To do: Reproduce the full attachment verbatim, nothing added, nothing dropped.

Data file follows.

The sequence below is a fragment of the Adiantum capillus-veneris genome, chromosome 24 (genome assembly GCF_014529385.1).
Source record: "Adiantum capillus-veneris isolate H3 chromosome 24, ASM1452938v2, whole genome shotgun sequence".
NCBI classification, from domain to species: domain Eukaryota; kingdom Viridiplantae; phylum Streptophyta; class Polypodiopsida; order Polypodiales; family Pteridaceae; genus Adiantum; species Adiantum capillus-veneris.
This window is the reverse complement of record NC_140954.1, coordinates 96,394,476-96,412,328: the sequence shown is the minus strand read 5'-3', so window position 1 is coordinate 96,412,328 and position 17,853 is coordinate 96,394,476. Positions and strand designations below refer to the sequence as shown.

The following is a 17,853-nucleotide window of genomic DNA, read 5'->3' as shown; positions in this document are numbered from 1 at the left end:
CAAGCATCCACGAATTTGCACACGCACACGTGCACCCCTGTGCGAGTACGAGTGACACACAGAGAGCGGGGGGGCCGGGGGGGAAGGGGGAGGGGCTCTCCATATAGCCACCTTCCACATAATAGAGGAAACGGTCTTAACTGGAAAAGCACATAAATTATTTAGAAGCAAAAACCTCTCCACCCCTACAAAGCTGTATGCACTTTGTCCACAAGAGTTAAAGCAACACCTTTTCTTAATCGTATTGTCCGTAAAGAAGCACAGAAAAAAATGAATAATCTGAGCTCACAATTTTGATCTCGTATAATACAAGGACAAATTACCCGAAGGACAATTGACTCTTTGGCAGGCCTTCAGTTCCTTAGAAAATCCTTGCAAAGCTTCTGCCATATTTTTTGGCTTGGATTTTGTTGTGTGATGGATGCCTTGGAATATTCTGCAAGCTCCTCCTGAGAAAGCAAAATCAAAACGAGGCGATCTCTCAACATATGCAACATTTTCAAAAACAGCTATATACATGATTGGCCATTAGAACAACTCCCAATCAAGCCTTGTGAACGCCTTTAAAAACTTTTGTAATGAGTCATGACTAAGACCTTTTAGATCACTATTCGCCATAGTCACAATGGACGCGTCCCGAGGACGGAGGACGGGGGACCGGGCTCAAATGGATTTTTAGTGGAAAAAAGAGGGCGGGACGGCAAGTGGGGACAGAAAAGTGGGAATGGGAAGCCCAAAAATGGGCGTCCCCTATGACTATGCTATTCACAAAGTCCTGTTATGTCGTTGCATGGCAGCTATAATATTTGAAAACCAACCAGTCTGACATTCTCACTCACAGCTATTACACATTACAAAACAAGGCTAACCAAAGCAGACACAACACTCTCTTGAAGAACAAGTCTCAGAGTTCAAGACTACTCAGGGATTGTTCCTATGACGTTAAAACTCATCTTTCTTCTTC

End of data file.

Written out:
The sequence below is a fragment of the Adiantum capillus-veneris genome, chromosome 24 (genome assembly GCF_014529385.1).
Source record: "Adiantum capillus-veneris isolate H3 chromosome 24, ASM1452938v2, whole genome shotgun sequence".
NCBI classification, from domain to species: domain Eukaryota; kingdom Viridiplantae; phylum Streptophyta; class Polypodiopsida; order Polypodiales; family Pteridaceae; genus Adiantum; species Adiantum capillus-veneris.
This window is the reverse complement of record NC_140954.1, coordinates 96,394,476-96,412,328: the sequence shown is the minus strand read 5'-3', so window position 1 is coordinate 96,412,328 and position 17,853 is coordinate 96,394,476. Positions and strand designations below refer to the sequence as shown.

The following is a 17,853-nucleotide window of genomic DNA, read 5'->3' as shown; positions in this document are numbered from 1 at the left end:
CAAGCATCCACGAATTTGCACACGCACACGTGCACCCCTGTGCGAGTACGAGTGACACACAGAGAGCGGGGGGGCCGGGGGGGAAGGGGGAGGGGCTCTCCATATAGCCACCTTCCACATAATAGAGGAAACGGTCTTAACTGGAAAAGCACATAAATTATTTAGAAGCAAAAACCTCTCCACCCCTACAAAGCTGTATGCACTTTGTCCACAAGAGTTAAAGCAACACCTTTTCTTAATCGTATTGTCCGTAAAGAAGCACAGAAAAAAATGAATAATCTGAGCTCACAATTTTGATCTCGTATAATACAAGGACAAATTACCCGAAGGACAATTGACTCTTTGGCAGGCCTTCAGTTCCTTAGAAAATCCTTGCAAAGCTTCTGCCATATTTTTTGGCTTGGATTTTGTTGTGTGATGGATGCCTTGGAATATTCTGCAAGCTCCTCCTGAGAAAGCAAAATCAAAACGAGGCGATCTCTCAACATATGCAACATTTTCAAAAACAGCTATATACATGATTGGCCATTAGAACAACTCCCAATCAAGCCTTGTGAACGCCTTTAAAAACTTTTGTAATGAGTCATGACTAAGACCTTTTAGATCACTATTCGCCATAGTCACAATGGACGCGTCCCGAGGACGGAGGACGGGGGACCGGGCTCAAATGGATTTTTAGTGGAAAAAAGAGGGCGGGACGGCAAGTGGGGACAGAAAAGTGGGAATGGGAAGCCCAAAAATGGGCGTCCCCTATGACTATGCTATTCACAAAGTCCTGTTATGTCGTTGCATGGCAGCTATAATATTTGAAAACCAACCAGTCTGACATTCTCACTCACAGCTATTACACATTACAAAACAAGGCTAACCAAAGCAGACACAACACTCTCTTGAAGAACAAGTCTCAGAGTTCAAGACTACTCAGGGATTGTTCCTATGACGTTAAAACTCATCTTTCTTCTTC